Corey Perry and the Toronto Maple Leafs: Does it make sense?

Photo credit:Nick Turchiaro-USA TODAY Sports
James Reeve
6 months ago
As a team desperate to lift the Stanley Cup, the Toronto Maple Leafs will be considering all approaches to help improve the roster, so could free agent Corey Perry be a possibility?
If reports are to be believed, both the Toronto Maple Leafs and Corey Perry have mutual interest. The 38-year-old winger is an unrestricted free agent after having his contract terminated by the Chicago Blackhawks earlier this season under somewhat uncertain circumstances.
Sportsnet insider Elliotte Friedman reported on Wednesday that Perry is free to sign with any team in the league after having a meeting with NHL commissioner Gary Bettman, clearing the way for the former Cup, Hart, and Richard winner to return to the game and potentially link up with a contender in search of another shot at the ultimate prize.
With the Leafs reportedly interested in bringing the veteran on board, the biggest question that needs to be answered is simple: does it make sense?

Yes, It Does

Perry is a veteran player in the NHL with 1273 regular season games under his belt with the Anaheim Ducks, Montreal Canadiens, Dallas Stars, Tampa Bay Lightning, and Chicago Blackhawks.
All told, Perry has scored 421 goals and has 892 total points to his name since being drafted in the first round (28th overall) in 2003, and has a decent amount of silverware to his name.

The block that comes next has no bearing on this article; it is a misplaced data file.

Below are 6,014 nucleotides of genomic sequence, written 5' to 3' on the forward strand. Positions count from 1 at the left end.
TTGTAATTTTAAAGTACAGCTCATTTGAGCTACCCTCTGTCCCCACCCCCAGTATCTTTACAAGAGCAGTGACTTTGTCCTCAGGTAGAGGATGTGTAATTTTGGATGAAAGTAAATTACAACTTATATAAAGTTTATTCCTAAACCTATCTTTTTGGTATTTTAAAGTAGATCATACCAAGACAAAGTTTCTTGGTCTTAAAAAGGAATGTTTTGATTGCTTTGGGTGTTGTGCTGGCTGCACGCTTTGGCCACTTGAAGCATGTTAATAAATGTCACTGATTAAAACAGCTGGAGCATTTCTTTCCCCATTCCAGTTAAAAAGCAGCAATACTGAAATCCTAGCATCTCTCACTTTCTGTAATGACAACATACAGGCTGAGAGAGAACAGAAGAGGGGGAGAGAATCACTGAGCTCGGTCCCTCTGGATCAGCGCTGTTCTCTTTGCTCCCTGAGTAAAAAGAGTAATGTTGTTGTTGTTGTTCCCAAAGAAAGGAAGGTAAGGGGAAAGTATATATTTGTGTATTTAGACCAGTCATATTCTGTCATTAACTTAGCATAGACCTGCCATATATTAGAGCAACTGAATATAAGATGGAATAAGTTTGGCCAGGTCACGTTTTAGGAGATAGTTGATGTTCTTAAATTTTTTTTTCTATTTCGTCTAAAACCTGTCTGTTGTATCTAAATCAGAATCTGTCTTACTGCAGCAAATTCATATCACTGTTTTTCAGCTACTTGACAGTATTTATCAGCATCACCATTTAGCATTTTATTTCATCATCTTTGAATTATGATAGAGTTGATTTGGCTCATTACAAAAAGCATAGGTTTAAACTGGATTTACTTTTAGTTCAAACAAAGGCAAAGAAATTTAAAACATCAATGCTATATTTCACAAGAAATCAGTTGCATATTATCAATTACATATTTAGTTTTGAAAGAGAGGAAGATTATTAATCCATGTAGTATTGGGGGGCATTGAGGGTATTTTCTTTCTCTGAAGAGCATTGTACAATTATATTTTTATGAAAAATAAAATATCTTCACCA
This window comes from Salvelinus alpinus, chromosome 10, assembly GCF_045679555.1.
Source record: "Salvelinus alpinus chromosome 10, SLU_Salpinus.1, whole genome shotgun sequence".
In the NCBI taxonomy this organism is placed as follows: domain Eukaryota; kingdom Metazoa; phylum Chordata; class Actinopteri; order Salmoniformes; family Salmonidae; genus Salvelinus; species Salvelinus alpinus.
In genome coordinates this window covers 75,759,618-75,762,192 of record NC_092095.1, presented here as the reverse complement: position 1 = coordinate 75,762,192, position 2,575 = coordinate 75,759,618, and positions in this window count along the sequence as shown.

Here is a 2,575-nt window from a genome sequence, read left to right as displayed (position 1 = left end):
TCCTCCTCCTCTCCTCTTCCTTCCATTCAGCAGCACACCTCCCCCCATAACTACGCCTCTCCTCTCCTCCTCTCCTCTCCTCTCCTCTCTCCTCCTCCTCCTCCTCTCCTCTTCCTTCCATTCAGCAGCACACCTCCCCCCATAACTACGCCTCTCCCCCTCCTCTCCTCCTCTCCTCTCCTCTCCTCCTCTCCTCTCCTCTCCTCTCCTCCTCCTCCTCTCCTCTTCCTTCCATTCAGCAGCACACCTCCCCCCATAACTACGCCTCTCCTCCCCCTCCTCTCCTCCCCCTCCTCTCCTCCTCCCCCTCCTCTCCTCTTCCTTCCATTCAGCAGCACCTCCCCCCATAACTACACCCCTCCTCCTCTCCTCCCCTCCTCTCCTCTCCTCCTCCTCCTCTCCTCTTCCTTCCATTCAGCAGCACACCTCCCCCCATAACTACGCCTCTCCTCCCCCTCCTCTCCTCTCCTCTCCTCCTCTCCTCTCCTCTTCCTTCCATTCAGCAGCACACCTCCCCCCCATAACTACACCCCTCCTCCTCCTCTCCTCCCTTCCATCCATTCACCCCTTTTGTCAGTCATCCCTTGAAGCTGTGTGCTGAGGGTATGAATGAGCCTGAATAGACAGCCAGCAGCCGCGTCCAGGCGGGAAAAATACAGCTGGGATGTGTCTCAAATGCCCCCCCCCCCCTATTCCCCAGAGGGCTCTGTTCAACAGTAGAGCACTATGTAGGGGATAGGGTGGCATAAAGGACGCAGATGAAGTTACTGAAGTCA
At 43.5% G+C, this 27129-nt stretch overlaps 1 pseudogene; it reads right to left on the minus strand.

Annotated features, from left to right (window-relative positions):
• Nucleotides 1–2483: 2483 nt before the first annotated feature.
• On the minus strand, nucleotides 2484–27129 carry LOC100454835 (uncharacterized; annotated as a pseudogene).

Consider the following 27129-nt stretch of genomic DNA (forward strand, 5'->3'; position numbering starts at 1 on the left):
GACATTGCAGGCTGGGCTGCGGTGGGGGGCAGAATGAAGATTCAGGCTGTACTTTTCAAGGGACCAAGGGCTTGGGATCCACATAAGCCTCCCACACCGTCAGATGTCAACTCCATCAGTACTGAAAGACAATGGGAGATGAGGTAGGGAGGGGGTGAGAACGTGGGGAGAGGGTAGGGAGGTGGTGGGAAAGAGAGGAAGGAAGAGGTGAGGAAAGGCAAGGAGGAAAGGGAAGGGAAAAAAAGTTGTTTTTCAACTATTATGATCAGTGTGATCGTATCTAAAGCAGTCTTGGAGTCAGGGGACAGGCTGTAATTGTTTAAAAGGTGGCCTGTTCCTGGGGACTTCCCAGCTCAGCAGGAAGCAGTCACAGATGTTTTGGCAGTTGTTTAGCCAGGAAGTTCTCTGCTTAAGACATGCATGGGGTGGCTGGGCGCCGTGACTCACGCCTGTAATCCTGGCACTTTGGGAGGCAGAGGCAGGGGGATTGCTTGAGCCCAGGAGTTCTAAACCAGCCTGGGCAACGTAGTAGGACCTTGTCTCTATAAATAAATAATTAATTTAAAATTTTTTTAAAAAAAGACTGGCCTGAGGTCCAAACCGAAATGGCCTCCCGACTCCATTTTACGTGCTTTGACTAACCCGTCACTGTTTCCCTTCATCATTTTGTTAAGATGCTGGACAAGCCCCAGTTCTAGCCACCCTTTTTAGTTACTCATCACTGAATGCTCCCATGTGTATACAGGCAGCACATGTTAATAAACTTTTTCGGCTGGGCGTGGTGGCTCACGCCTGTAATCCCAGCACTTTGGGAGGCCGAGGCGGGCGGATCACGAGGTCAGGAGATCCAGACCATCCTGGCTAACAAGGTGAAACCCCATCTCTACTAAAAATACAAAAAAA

He is a one-time Stanley Cup champion, having lifted the trophy after the 2006-07 season, while his best individual season came in 2010-11 when he scored 50 goals (104 points) and was named the winner of the Hart Trophy and Rocket Richard Trophy, cementing his place as one of the league’s best players through his prime.
He has also been a fairly noted ‘Leafs Killer’ during his time in the league, often appearing and causing a problem for Toronto and giving his team victory over them, with 26 points (10 goals, 16 assists) in 33 appearances against the team in blue and white, including a goal for the Blackhawks earlier this season that saw the Leafs slump to a 4-1 loss. Having a pest such as Perry off the market would be a relief, as it would no doubt come back to haunt them if they allowed him to join another contender, especially when the playoffs roll around, and his tenacity and penchant for disrupting play would be a valued asset in this fairly new-look Toronto team.
While a lot of the team’s core has remained, the team is playing with more physicality this season and the players have shown a willingness to react appropriately when opposing players light up their stars, which is something Perry would no doubt relish being involved in at this stage of his career.
He isn’t the point producer that he was a decade ago, but Perry would provide the team with some depth scoring, having nine points (four goals, five assists) in 16 games with Chicago before his termination, which would be more than enough for the Leafs to receive some genuine value from him in a bottom six (most likely fourth line) role. He would of course come very cheaply, having already had his $2 million signing bonus and part of the $2 million base salary that Chicago gave him this off-season, and if he has any real desire to continue playing and even have a chance at competing for the Stanley Cup, then a league minimum deal is realistically what he should be expecting to get back onto the ice.